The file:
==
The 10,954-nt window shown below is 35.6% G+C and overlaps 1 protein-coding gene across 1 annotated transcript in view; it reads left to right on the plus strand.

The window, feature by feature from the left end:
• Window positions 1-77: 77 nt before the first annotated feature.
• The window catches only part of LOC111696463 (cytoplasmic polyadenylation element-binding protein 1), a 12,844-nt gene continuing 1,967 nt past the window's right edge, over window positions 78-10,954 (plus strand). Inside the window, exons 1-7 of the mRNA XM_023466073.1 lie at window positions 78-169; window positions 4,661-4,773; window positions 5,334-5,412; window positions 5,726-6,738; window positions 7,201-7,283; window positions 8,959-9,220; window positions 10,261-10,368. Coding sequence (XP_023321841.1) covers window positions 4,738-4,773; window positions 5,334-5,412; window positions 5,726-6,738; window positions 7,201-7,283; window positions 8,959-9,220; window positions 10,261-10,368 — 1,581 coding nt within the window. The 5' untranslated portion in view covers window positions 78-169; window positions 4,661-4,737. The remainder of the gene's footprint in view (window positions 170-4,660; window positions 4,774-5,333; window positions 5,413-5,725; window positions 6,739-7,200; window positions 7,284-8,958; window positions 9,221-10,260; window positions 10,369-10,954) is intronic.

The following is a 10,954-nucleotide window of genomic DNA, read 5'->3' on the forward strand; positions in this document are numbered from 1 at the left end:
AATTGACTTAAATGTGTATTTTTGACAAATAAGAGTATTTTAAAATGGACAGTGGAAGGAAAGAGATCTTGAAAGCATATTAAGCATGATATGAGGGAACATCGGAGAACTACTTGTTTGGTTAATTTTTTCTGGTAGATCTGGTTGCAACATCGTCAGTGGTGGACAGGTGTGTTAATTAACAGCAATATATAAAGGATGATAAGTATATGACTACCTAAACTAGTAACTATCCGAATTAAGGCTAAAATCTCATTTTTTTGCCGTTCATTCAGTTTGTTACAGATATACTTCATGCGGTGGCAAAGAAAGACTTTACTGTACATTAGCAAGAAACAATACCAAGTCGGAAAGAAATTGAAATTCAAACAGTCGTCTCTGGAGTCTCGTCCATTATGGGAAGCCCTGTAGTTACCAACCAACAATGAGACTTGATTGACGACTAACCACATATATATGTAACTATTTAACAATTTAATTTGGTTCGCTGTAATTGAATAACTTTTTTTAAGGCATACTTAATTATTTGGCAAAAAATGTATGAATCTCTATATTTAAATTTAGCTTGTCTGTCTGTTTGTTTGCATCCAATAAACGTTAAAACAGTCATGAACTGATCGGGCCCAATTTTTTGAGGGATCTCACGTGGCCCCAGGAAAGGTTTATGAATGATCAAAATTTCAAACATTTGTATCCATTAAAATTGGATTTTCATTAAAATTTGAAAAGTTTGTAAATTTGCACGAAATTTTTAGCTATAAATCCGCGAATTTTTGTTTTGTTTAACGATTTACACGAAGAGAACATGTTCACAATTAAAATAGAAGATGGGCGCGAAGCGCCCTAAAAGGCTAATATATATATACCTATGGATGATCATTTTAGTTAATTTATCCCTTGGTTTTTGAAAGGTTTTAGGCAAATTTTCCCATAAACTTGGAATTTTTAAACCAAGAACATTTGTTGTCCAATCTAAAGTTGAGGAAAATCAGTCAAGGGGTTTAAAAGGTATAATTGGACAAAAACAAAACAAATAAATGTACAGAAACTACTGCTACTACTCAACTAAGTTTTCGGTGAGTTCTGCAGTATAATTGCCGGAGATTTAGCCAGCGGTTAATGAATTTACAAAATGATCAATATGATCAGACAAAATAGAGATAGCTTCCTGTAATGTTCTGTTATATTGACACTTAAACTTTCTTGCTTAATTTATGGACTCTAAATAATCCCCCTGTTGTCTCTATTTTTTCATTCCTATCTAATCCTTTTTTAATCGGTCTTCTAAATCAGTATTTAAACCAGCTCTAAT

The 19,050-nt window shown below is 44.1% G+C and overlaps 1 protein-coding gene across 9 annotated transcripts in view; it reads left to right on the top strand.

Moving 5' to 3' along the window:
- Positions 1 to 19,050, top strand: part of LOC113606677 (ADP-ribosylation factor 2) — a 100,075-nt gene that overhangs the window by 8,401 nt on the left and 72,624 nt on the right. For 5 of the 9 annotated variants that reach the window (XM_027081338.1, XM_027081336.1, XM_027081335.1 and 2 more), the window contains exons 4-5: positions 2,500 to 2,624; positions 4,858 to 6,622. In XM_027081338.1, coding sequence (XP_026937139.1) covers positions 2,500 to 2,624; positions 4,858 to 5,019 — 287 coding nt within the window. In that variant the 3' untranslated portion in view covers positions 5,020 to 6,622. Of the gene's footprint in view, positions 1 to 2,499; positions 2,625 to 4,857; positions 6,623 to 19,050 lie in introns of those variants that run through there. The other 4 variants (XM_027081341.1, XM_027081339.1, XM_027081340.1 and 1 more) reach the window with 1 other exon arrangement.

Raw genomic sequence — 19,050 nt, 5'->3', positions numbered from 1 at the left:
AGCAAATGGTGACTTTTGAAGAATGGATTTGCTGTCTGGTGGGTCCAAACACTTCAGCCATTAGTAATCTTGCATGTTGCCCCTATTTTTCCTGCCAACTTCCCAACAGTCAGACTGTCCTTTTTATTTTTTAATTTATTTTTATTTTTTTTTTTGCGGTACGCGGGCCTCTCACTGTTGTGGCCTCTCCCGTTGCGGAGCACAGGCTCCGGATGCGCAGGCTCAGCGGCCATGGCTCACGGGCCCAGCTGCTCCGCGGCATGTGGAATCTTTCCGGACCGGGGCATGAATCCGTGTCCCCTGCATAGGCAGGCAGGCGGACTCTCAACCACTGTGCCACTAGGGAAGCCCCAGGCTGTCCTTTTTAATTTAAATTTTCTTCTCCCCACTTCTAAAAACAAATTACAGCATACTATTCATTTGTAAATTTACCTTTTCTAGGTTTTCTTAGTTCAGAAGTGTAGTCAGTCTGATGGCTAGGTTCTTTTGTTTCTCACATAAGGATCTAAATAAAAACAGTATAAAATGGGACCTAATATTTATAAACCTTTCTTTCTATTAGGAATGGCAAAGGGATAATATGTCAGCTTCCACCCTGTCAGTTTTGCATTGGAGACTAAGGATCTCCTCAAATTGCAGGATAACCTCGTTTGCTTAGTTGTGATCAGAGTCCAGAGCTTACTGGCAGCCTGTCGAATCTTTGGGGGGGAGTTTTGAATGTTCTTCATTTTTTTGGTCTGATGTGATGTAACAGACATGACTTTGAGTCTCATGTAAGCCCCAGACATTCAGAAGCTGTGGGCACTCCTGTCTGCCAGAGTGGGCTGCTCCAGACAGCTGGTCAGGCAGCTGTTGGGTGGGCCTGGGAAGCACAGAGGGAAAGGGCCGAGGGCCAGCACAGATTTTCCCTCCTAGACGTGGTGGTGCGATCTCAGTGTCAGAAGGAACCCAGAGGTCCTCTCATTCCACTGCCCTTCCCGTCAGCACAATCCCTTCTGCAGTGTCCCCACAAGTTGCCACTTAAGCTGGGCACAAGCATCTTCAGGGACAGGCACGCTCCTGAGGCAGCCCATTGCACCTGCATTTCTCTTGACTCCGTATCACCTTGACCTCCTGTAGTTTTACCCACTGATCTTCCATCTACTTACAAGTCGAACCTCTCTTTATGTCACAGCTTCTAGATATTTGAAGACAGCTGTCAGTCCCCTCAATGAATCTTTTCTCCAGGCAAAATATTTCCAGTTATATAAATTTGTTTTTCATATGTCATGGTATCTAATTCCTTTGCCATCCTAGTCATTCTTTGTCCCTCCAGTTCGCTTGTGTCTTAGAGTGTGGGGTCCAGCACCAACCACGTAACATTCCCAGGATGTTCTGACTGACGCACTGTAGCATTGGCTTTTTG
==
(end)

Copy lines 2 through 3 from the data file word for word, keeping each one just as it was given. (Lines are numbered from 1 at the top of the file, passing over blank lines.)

The window, feature by feature from the left end:
• Window positions 1-77: 77 nt before the first annotated feature.